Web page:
Misc. Lovecraft gleanings by divers hands

Discussion in 'H P Lovecraft' started by Jayaprakash Satyamurthy, Mar 6, 2010.

  1.  
    Jayaprakash Satyamurthy

    Jayaprakash Satyamurthy Knivesout no more

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    I re-read a few of Lovecraft's short stories every so often, and I don't necessarily have the material or skill to put up a lengthy, wide-ranging essay, and sometimes there isn't a story-thread that I can add my impressions to, so I thought a catch-all thread to store passing impressions would be useful. Naturally, more considered reflections can be used to start a thread of their own, and if we amass enough comments about a particular story, I (or another mod) may take the liberty to split them off into an exclusive topic.

    I've been reading 'He' this morning. The opening passages of this story correspond so closely with Lovecraft's own impressions and experiences of New York that I am moved to point out how much the 'weird fiction' of this man is in fact closely intertwined with his own dreams, hopes, thoughts and quotidian experience. It isn't the richness of a writer's external doings with the world that feed creativity so much as a rich internal life which can transform the mundane experiences that may be shared by many others into unique, illuminating inspiration.

    I live in a city that I once loved, or thought I would, and am increasingly dismayed by the way it has grown. This passage by Lovecraft strikes me as a particularly striking observation on the sense of what it is like to live in a place that has outlived all of its original meanings and beliefs, a zombie city, quick with a terrible, unnatural new life:

    Of course, I have to read this passage with that strange double vision with which I empathise completely with what is being said, while reserving a grain of sourness for the knowledge that those 'queer animate things' may well have included creatures like myself, in Lovecraft's eyes.

    Still, what a powerful, dark image that is! And how pertinent when the cities that we live in seem no longer to be conglomerations born of human need and wants but machines that perpetuate themselves, with human lives serving merely as grist to the mill.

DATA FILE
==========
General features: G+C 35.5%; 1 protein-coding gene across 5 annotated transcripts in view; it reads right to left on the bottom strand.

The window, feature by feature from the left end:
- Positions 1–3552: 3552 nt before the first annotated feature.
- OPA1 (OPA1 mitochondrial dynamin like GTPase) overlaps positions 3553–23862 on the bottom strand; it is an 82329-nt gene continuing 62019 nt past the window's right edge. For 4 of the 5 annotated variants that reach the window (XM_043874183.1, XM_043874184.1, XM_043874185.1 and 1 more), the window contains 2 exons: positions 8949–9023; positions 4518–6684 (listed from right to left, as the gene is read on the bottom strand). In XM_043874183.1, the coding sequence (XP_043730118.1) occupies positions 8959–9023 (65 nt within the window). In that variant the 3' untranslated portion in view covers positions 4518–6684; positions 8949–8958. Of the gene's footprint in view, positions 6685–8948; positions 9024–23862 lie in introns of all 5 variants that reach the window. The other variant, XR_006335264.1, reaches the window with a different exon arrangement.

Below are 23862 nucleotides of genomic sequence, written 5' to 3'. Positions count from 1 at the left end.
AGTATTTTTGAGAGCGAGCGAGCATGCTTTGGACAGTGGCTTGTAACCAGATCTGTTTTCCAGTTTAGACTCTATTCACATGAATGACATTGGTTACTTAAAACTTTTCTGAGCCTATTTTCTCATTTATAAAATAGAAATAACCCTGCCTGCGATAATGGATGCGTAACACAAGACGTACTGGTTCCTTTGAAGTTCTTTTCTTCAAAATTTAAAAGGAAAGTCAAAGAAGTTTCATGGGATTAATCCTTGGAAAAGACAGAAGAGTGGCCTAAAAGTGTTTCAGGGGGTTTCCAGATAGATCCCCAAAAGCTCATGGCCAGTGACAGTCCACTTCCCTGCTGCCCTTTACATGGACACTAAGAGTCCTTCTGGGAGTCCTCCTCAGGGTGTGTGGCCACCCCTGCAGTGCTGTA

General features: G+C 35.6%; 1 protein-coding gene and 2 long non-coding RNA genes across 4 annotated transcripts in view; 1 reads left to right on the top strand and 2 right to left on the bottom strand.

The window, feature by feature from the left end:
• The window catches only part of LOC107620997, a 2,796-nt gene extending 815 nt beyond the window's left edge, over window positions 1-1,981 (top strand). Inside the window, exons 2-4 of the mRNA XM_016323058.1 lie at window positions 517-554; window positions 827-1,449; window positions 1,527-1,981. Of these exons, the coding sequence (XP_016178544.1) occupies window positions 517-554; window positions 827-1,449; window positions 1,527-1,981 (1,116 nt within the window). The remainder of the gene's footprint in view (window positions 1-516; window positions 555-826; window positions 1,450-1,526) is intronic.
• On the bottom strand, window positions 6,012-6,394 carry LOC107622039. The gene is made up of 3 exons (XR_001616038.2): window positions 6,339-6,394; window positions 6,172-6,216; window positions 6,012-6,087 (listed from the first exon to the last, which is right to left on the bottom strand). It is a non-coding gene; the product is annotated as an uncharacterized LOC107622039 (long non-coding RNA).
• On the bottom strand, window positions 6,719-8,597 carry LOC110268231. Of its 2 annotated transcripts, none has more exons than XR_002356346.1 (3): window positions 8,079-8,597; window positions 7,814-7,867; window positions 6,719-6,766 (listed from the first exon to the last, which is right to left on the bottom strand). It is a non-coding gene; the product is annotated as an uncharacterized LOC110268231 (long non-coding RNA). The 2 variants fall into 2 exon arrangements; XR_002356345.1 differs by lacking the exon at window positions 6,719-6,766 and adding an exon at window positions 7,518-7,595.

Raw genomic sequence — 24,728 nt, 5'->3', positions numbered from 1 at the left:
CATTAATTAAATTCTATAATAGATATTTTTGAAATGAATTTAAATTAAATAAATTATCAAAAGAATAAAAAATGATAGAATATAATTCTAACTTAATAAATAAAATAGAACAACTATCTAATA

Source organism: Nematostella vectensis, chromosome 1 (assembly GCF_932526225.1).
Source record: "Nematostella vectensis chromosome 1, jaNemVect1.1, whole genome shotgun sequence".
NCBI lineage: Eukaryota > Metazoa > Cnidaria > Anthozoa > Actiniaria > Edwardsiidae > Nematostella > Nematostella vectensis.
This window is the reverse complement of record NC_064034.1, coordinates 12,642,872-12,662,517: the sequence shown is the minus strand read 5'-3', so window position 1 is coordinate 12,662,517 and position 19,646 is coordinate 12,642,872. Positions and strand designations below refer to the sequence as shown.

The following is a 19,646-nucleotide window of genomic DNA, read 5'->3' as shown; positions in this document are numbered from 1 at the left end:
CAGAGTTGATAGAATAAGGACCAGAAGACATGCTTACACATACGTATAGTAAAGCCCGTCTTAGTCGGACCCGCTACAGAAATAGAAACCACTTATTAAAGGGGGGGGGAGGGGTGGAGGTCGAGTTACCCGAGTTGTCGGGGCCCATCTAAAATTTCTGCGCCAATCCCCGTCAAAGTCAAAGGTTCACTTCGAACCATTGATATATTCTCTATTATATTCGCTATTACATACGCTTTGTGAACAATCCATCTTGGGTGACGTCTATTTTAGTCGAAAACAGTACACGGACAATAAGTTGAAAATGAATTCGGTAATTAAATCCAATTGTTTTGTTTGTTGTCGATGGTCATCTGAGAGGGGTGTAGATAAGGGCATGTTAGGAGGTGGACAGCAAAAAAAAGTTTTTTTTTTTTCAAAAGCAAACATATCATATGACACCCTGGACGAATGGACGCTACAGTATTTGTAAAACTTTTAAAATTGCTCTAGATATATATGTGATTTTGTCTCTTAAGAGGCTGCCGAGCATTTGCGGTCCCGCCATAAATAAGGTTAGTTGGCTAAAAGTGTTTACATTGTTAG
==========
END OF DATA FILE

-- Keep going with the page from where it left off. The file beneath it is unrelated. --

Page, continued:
Or perhaps I'm just having a morbid morning. In any case, a striking passage that I thought worth sharing.
    Last edited: Mar 6, 2010
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    j d worthington

    j d worthington Moderator Staff Member

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    And here I thought, when I saw the title, that it was going to be suggestions on recordings of readings of Lovecraft's tales by different people, such as David McCallum's rendition of "The Haunter of the Dark" (which, despite having been slightly edited due to length, is really quite good).

    Well... "He" is a good example of Lovecraft using his own experience for a tale; and you're right: he drew heavily on his own inner life for his work, whether it be dreams, his philosophy, his views on various experiences or persons or events, or what-have-you. While it is a seriously flawed story in some respects, there is also much in that tale to admire. I have some thoughts of my own concerning the amorphous thing which engulfs the titular character, but I will save those for another occasion.

    At the moment, I'm going to take a slightly different direction by focusing on one of his verses... a rather minor piece, in this case: "John Oldham: A
    Defence".